Human Rights

Survey: Majority of doctors in Ireland refuse to commit abortions

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In May 2018, the formerly pro-life country of Ireland voted to legalize abortion, with estimates of an additional 10,000 preborn children now being targeted for death through abortion. Doctors there were, even prior to this, legally able to perform any procedures to save the life of the mother, including for life-threatening complications such as pre-eclampsia and cancer. In addition, Ireland was ranked by the United Nations as one of the safest countries in the world to have a baby, though abortion was illegal there at the time.

But it has taken less than a year for extremism to seep in. Irish politicians took just one day to announce that all abortions would be taxpayer-funded, and that all publicly-funded health care entities would be expected to commit abortions, leading Catholic hospitals to announce that they would continue to prohibit abortion from being committed there. Now, a new survey of Irish doctors has found that a majority say they will not commit abortions.

Over 3,500 members of the Irish College of General Practitioners (ICGP) responded to a survey asking if they would be willing to commit abortions, and only 32% answered yes. 43% said they wouldn’t “due to concerns regarding capacity, resources or conscientious objection, but are willing to refer to another colleague,” while 25% said they not only would not commit abortions, but would also not refer to an abortionist.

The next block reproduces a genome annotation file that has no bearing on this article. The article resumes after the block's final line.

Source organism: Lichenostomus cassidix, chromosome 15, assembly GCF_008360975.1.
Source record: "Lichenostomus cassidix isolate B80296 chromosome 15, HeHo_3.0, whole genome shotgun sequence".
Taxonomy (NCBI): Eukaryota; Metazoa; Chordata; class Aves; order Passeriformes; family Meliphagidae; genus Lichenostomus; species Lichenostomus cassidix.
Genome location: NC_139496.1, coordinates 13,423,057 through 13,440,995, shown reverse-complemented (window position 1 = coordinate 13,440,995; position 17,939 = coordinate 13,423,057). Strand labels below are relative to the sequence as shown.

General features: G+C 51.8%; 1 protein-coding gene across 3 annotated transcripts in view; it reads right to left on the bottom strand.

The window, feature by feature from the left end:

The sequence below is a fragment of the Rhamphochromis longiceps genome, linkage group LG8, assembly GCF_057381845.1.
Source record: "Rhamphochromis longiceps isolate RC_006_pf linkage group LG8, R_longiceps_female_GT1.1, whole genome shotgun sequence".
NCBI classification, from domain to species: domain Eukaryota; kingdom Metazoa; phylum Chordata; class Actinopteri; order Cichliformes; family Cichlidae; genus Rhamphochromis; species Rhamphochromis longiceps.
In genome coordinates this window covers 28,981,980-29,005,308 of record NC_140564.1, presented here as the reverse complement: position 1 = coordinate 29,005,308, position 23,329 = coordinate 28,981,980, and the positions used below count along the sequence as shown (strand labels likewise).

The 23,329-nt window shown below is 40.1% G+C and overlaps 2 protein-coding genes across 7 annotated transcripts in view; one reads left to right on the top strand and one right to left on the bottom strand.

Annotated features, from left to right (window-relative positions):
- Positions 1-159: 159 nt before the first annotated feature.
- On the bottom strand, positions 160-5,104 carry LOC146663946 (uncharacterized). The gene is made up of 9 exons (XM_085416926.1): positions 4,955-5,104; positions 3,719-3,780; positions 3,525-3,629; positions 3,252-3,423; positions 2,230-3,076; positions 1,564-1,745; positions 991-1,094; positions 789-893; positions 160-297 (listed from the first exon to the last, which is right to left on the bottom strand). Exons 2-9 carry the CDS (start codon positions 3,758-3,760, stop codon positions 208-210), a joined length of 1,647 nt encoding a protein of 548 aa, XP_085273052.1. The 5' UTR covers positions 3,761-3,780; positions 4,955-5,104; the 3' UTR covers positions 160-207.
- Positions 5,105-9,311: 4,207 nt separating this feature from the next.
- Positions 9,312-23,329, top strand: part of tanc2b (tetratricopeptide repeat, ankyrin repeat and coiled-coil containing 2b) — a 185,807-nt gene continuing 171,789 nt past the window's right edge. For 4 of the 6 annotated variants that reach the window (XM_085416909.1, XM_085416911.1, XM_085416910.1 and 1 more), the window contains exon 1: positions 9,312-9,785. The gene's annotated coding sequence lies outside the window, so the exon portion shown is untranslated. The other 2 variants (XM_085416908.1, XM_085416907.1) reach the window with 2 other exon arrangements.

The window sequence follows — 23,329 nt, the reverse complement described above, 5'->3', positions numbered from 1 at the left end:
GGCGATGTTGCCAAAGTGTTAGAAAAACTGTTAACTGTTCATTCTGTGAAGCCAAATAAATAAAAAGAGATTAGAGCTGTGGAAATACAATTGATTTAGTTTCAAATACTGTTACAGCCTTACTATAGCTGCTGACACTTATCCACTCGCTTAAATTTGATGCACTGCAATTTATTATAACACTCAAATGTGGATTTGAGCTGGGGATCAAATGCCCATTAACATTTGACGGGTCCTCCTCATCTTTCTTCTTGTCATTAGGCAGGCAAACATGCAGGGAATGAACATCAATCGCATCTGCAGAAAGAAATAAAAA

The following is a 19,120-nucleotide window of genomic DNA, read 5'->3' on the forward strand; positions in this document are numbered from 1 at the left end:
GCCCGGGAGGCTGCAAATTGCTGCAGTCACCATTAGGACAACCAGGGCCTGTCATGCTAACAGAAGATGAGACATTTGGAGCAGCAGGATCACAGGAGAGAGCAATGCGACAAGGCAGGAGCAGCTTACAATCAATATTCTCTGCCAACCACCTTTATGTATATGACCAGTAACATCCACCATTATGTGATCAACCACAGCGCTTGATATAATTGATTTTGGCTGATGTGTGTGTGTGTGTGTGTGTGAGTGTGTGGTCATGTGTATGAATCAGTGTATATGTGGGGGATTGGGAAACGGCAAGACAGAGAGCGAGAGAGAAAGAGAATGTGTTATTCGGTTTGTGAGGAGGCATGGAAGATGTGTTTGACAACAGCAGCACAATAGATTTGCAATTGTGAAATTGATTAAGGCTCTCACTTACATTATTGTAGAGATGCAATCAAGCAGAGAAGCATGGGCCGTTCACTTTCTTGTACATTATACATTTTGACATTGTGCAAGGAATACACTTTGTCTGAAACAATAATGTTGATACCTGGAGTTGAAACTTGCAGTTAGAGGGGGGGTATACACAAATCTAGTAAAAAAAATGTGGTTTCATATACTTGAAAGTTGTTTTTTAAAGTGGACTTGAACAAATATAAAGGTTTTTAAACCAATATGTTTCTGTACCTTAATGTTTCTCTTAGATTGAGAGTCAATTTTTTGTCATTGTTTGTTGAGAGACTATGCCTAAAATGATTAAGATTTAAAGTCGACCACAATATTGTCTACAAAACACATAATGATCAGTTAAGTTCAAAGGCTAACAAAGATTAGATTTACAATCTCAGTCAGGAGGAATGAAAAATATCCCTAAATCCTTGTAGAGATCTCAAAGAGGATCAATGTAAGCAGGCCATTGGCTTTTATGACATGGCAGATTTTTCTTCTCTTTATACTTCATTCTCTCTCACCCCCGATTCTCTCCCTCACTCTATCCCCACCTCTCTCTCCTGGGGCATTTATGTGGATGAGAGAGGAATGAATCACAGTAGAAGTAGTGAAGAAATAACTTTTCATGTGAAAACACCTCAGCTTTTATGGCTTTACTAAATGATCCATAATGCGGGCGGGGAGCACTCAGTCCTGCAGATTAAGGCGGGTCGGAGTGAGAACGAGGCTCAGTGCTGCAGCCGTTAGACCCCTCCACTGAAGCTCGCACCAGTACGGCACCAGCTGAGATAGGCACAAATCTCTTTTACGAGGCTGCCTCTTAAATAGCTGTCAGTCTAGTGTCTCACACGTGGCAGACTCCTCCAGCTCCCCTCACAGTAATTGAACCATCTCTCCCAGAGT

The ICGP also released a statement saying that no doctor should be forced to commit abortions if they do not want to.

READ: Extreme: Ireland officials will force taxpayers to fund all abortions

Some doctors have criticized Health Minister Simon Harris, with 640 claiming they have “lost faith” in him. “Instead of reaching out to the hundreds of GPs, Minister Harris has adopted an utterly dismissive tone from the get-go,” Dublin doctor Aisling Bastible said. Pro-life doctor Andrew O’Regan agreed. “No matter what your stance on abortion, you would surely expect the minister to consult with GPs on the ground before legislating,” he said. “General practice is at maximum capacity, we have a big problem trying to recruit GPs and now the government are saying, ‘We want you to do this as well’, it’s just not on.”

“The referendum was about choice, what about our choice?” he continued. “There’s plenty of doctors willing to do this, we don’t want to block those doctors but don’t force us to be part of it.”

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